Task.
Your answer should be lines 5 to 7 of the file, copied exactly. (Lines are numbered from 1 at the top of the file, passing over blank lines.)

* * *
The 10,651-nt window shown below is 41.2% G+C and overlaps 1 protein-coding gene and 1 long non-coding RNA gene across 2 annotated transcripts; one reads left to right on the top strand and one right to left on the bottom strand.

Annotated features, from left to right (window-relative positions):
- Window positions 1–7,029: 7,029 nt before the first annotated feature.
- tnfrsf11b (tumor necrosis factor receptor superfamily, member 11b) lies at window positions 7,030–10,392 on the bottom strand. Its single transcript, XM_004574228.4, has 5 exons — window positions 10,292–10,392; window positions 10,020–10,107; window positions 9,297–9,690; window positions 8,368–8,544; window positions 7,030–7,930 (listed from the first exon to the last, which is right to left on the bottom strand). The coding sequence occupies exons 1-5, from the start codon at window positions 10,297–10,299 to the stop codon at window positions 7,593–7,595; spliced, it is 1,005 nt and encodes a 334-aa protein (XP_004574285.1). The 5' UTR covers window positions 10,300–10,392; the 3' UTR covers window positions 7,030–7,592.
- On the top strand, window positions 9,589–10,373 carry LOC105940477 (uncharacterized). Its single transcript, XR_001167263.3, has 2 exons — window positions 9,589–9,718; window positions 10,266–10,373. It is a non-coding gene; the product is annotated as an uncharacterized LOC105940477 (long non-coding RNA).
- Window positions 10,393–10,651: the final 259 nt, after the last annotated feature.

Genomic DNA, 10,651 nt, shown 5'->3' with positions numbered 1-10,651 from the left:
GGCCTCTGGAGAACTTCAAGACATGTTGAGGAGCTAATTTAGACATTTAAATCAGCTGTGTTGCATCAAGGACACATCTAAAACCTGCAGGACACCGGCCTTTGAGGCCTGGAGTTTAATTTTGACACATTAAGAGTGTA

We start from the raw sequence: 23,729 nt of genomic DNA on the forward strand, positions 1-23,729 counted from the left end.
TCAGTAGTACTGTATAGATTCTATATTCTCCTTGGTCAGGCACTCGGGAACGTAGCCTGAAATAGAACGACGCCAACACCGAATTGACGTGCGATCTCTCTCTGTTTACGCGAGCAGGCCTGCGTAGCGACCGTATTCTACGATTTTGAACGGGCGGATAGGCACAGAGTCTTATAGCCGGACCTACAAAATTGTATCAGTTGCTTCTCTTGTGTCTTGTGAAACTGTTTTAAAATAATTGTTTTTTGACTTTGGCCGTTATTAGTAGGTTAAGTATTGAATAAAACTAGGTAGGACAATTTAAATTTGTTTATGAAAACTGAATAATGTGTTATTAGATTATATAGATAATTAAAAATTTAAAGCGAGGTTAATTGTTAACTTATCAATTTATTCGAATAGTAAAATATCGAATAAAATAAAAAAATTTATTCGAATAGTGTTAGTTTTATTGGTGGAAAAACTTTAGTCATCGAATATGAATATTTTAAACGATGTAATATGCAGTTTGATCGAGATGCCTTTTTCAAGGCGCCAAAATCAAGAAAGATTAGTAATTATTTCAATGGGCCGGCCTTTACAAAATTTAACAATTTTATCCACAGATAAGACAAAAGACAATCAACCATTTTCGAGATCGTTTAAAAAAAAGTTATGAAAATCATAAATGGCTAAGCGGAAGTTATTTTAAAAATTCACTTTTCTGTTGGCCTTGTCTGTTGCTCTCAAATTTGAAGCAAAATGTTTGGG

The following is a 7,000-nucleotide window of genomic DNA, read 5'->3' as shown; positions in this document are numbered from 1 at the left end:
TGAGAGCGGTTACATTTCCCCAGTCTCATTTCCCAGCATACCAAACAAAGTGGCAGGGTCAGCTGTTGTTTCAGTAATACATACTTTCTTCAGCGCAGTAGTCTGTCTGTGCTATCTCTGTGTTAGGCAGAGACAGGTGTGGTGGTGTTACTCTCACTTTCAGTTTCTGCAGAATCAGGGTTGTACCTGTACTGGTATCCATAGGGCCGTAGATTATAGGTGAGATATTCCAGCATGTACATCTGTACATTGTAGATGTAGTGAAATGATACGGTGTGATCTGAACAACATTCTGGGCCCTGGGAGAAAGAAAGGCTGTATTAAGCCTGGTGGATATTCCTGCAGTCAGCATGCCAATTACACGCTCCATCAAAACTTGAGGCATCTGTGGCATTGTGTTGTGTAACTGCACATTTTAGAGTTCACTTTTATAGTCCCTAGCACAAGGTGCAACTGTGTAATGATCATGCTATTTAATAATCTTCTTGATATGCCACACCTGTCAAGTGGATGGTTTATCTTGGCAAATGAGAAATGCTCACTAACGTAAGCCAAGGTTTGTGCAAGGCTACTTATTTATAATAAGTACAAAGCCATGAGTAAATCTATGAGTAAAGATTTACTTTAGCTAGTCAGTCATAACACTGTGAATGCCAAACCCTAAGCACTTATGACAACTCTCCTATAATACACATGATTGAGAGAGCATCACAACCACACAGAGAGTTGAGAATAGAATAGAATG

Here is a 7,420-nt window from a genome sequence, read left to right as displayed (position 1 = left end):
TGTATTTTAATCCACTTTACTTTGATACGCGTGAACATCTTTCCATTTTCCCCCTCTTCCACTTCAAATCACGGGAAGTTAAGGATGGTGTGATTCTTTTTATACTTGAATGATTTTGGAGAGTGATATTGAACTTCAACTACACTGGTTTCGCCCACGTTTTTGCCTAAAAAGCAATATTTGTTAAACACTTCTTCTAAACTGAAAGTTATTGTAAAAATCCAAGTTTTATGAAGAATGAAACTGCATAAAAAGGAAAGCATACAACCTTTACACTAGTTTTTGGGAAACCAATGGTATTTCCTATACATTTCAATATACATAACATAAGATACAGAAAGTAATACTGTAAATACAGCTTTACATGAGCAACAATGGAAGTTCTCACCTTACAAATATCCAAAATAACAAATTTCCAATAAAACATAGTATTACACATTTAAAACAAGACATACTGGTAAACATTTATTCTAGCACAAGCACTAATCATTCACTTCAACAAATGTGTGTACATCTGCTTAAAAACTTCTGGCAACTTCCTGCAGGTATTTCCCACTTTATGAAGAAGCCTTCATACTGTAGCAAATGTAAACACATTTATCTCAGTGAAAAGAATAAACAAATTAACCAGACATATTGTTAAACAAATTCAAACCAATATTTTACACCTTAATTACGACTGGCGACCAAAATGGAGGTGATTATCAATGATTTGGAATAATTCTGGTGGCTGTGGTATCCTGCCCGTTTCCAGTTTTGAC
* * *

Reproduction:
- On the top strand, window positions 9,589–10,373 carry LOC105940477 (uncharacterized). Its single transcript, XR_001167263.3, has 2 exons — window positions 9,589–9,718; window positions 10,266–10,373. It is a non-coding gene; the product is annotated as an uncharacterized LOC105940477 (long non-coding RNA).
- Window positions 10,393–10,651: the final 259 nt, after the last annotated feature.

Genomic DNA, 10,651 nt, shown 5'->3' with positions numbered 1-10,651 from the left: